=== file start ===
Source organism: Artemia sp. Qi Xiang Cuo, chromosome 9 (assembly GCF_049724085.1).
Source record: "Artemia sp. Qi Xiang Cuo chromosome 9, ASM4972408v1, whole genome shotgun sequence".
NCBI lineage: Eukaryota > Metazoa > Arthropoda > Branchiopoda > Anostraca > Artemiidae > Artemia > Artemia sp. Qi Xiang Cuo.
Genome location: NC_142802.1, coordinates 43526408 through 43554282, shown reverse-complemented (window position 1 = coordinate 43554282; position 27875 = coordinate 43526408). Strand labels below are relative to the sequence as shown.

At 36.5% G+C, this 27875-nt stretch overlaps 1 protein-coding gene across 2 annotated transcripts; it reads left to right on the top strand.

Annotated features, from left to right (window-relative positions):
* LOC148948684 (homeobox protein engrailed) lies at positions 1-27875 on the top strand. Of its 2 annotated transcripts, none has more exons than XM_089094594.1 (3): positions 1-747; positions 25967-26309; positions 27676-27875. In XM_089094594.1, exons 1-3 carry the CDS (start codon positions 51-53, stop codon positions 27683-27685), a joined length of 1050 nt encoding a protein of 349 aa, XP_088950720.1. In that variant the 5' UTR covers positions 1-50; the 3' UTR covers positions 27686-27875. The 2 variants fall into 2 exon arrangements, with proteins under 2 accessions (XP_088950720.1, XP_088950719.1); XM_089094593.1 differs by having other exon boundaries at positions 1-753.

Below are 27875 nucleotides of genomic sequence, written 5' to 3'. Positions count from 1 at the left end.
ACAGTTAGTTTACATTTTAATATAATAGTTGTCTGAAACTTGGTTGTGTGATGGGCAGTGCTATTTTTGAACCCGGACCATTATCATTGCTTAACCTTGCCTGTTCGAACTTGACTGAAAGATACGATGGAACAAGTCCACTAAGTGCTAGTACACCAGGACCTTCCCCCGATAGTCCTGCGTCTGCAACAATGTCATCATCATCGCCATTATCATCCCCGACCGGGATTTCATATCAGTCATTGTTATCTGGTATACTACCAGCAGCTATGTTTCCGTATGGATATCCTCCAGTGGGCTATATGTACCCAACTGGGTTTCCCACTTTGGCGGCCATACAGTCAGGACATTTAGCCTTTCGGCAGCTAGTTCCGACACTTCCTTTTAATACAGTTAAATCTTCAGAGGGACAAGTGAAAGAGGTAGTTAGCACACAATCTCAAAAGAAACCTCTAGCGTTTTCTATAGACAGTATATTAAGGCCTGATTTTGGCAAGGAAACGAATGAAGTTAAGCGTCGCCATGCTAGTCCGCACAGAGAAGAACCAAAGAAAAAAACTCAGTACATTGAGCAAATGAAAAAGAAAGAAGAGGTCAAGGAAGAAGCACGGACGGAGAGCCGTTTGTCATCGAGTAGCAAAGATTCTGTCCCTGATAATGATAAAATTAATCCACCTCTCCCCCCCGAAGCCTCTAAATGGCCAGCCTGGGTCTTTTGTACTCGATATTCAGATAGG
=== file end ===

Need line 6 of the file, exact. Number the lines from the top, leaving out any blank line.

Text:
Annotated features, from left to right (window-relative positions):